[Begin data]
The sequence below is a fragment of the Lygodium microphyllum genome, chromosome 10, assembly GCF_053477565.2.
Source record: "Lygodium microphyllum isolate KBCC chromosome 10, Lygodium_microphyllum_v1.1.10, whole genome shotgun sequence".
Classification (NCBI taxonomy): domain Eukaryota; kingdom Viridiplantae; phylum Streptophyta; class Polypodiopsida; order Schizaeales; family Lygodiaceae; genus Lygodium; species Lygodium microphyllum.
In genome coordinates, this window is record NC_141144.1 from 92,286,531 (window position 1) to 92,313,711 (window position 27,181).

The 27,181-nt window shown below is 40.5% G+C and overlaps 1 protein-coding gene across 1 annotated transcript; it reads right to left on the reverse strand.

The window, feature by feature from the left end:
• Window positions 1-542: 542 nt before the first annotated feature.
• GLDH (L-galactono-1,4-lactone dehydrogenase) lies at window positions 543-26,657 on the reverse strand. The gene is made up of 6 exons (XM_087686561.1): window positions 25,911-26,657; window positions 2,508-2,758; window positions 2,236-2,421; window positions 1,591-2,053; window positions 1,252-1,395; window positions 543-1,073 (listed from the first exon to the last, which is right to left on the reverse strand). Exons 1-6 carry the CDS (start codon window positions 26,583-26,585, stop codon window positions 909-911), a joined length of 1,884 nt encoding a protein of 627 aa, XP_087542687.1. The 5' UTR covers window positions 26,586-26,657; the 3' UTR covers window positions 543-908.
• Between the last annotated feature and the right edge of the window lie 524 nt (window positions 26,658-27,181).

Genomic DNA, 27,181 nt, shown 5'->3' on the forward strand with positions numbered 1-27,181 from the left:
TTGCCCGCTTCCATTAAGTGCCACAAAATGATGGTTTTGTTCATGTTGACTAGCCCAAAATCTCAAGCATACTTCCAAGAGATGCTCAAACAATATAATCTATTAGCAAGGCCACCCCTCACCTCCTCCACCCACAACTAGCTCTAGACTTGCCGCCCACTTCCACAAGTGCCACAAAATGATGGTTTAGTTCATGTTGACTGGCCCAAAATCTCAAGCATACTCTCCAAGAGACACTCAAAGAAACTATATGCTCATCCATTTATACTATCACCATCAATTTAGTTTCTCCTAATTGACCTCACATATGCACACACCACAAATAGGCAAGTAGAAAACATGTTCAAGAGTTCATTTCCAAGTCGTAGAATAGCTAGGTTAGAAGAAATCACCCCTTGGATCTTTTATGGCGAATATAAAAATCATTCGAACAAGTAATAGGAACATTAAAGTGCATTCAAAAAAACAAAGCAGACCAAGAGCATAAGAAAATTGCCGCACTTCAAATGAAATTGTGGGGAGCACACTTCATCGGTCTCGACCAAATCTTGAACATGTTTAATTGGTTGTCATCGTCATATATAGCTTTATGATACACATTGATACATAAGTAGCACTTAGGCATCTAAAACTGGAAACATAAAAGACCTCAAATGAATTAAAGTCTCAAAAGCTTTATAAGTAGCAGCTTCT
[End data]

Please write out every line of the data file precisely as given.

The sequence below is a fragment of the Lygodium microphyllum genome, chromosome 10, assembly GCF_053477565.2.
Source record: "Lygodium microphyllum isolate KBCC chromosome 10, Lygodium_microphyllum_v1.1.10, whole genome shotgun sequence".
Classification (NCBI taxonomy): domain Eukaryota; kingdom Viridiplantae; phylum Streptophyta; class Polypodiopsida; order Schizaeales; family Lygodiaceae; genus Lygodium; species Lygodium microphyllum.
In genome coordinates, this window is record NC_141144.1 from 92,286,531 (window position 1) to 92,313,711 (window position 27,181).

The 27,181-nt window shown below is 40.5% G+C and overlaps 1 protein-coding gene across 1 annotated transcript; it reads right to left on the reverse strand.

The window, feature by feature from the left end:
• Window positions 1-542: 542 nt before the first annotated feature.
• GLDH (L-galactono-1,4-lactone dehydrogenase) lies at window positions 543-26,657 on the reverse strand. The gene is made up of 6 exons (XM_087686561.1): window positions 25,911-26,657; window positions 2,508-2,758; window positions 2,236-2,421; window positions 1,591-2,053; window positions 1,252-1,395; window positions 543-1,073 (listed from the first exon to the last, which is right to left on the reverse strand). Exons 1-6 carry the CDS (start codon window positions 26,583-26,585, stop codon window positions 909-911), a joined length of 1,884 nt encoding a protein of 627 aa, XP_087542687.1. The 5' UTR covers window positions 26,586-26,657; the 3' UTR covers window positions 543-908.
• Between the last annotated feature and the right edge of the window lie 524 nt (window positions 26,658-27,181).

Genomic DNA, 27,181 nt, shown 5'->3' on the forward strand with positions numbered 1-27,181 from the left:
TTGCCCGCTTCCATTAAGTGCCACAAAATGATGGTTTTGTTCATGTTGACTAGCCCAAAATCTCAAGCATACTTCCAAGAGATGCTCAAACAATATAATCTATTAGCAAGGCCACCCCTCACCTCCTCCACCCACAACTAGCTCTAGACTTGCCGCCCACTTCCACAAGTGCCACAAAATGATGGTTTAGTTCATGTTGACTGGCCCAAAATCTCAAGCATACTCTCCAAGAGACACTCAAAGAAACTATATGCTCATCCATTTATACTATCACCATCAATTTAGTTTCTCCTAATTGACCTCACATATGCACACACCACAAATAGGCAAGTAGAAAACATGTTCAAGAGTTCATTTCCAAGTCGTAGAATAGCTAGGTTAGAAGAAATCACCCCTTGGATCTTTTATGGCGAATATAAAAATCATTCGAACAAGTAATAGGAACATTAAAGTGCATTCAAAAAAACAAAGCAGACCAAGAGCATAAGAAAATTGCCGCACTTCAAATGAAATTGTGGGGAGCACACTTCATCGGTCTCGACCAAATCTTGAACATGTTTAATTGGTTGTCATCGTCATATATAGCTTTATGATACACATTGATACATAAGTAGCACTTAGGCATCTAAAACTGGAAACATAAAAGACCTCAAATGAATTAAAGTCTCAAAAGCTTTATAAGTAGCAGCTTCT